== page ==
No. Although the new house did have a phone, and the wiring is still intact, because it is "dead" it suddenly becomes a "new installation" and as all phone engineers are tied up with flood damage repairs, the earliest we can have a phone (and thereafter internet access) is August 21st. For someone self-employed where e-mails are a key requirement, this is a serious problem.
Andrew followed up a couple of Rolls-Royce DV8TCAs that were on e-bay - that they were attached to generators and lacked some useful accoutrements like radiators made them look possibles when they went without a bid - but a day or so after he'd inspected them I rang up to make an offer to be told that they had been sold as a job lot. A Rolls DV8 or a Cat 3412, are our preferred options to repower D9500 and until there is something suitable in stock, Andrew is rightly reluctant to commit time to it - we have quite enough projects on the go as it is. One thing that didn't happen during the week was a call from our transmission gurus to say that the spare powershift for D2128 was tested and ready. I haven't yet pursued this - so whether it is technical issues or merely other jobs taking precedence I don't know. Similarly two aluminium profiles with 17 slots each ordered to start the new doors required for D2128 should have been ready for collection on Friday and weren't, but may even be ready as I write this.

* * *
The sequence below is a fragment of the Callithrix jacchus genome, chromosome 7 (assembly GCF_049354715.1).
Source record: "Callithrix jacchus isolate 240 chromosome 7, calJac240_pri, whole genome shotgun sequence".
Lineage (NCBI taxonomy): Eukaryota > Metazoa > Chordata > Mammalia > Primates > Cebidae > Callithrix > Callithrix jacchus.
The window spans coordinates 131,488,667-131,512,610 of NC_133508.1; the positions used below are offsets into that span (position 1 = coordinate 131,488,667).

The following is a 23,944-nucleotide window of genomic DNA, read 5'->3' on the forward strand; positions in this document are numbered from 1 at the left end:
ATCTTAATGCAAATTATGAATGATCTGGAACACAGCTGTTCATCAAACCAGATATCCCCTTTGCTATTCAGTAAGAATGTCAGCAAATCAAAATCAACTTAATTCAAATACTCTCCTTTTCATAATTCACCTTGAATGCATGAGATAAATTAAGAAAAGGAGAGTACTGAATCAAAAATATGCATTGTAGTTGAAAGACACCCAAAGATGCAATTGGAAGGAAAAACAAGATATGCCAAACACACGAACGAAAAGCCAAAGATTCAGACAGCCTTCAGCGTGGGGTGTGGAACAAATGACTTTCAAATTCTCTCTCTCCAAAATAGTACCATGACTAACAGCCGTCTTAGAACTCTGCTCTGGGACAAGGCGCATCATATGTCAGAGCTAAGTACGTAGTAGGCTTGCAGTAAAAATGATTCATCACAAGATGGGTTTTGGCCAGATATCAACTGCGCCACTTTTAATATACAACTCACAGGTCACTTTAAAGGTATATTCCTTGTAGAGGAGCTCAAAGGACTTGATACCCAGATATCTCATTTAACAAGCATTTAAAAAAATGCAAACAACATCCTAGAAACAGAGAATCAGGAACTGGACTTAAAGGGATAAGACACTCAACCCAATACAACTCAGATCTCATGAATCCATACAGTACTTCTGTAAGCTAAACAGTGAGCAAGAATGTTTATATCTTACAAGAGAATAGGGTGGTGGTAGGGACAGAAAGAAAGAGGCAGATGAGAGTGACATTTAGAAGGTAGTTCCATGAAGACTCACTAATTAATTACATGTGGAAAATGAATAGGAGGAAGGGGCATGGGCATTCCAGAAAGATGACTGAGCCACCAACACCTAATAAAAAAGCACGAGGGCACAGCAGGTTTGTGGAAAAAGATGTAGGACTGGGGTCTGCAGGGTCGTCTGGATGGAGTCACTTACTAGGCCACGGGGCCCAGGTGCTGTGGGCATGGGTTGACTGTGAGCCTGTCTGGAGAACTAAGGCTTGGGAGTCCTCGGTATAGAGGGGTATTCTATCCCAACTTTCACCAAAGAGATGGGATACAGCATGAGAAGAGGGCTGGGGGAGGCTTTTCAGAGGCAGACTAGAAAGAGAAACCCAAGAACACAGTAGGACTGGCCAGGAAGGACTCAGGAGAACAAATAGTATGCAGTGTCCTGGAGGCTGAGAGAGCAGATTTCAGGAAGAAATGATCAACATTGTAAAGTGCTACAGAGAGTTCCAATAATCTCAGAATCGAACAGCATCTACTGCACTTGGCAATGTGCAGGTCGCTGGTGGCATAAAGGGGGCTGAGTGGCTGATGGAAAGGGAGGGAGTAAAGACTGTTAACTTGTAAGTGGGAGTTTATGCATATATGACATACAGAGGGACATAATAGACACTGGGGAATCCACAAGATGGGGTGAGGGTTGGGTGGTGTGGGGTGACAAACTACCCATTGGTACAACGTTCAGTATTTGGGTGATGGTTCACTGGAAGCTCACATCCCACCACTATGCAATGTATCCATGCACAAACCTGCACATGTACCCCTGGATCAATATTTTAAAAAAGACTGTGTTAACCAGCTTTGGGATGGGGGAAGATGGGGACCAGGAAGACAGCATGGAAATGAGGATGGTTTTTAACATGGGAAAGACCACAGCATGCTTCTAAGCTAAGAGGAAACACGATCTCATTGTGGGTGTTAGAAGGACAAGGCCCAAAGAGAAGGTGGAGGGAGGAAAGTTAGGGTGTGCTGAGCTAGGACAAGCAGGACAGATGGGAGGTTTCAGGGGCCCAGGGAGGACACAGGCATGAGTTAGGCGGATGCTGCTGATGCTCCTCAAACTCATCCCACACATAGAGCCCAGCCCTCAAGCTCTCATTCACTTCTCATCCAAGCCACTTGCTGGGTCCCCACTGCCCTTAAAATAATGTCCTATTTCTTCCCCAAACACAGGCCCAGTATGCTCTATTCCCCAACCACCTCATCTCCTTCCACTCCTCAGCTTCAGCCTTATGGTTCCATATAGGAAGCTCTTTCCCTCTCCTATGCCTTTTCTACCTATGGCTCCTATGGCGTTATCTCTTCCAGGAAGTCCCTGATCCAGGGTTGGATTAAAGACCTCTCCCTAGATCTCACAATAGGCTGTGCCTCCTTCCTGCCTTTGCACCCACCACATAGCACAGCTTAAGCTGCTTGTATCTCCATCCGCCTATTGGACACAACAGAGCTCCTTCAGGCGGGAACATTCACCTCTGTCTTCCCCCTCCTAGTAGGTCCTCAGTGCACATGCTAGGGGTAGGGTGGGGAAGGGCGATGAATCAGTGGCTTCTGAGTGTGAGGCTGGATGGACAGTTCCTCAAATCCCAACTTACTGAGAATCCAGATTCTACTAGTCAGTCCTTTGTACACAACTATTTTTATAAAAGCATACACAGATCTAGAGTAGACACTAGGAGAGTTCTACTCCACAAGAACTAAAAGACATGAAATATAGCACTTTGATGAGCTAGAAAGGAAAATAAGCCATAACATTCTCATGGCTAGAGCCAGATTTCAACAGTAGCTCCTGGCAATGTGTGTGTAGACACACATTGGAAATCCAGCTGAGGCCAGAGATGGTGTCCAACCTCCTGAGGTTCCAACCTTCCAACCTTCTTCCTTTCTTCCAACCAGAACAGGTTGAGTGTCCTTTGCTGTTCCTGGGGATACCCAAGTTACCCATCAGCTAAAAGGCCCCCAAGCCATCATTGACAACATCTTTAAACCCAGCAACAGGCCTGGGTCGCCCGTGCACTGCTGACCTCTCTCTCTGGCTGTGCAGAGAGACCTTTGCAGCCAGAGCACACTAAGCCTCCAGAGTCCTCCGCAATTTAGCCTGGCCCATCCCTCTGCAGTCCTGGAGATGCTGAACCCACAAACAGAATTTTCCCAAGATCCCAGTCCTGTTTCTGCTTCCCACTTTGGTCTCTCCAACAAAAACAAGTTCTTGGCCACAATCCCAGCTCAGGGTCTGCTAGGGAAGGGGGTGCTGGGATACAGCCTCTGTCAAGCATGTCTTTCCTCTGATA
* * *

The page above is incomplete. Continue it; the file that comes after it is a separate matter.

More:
So at last Saturday came and we headed over to Scunthorpe. My immediate task was to remove the two doors from D2128 and start removing the furniture - that is to say door handles, budget locks and hinges. In its Deutz air-cooled era D2128 had the two front doors on each side cut roughly in half and the lower sections replaced by fixed mesh panels for cooling air entry. By moving doors around we were able to use these shorty doors to locate over the compressor and exhauster (where I have fabricated bulges to draw up) but two must be renewed, ventilation louvres and all. The only problem with stripping them was that BR chose to fix the hinges with countersunk rivets which meant drilling them out and chiselling through what remained. Andrew meanwhile had headed over to "Beverley" - incidentally Bev's 6 injectors are back from a free spring clean - 4 look OK but two are bunged up solid so must go to somewhere that handle old Cummins injectors - and that may have to be Cummins. Andrew's work therefore was essentially applying paint to the wheels and side rod that he cleaned and primed last time, plus other bits and bobs. We had a conference at one point about where and how to drive an exhauster - sounds like I may be after another Land Rover air cleaner to go with the ex-dmu one. My other task was to open up D2128's cab floor and contemplate the disc brake and its calliper assembly mounting - actually I was intending to have a serious look at setting up direction detection off the gearbox, but as the back of the RF11 sits underneath the cab cupboard, which is dirty, greasy and bolted to the backsheet, I decided to admire the front of the RF11 instead! With some rough dimensions I should now be able to pull together a bracket to carry the calliper over the disc, ready for when the big MIG is next brought over.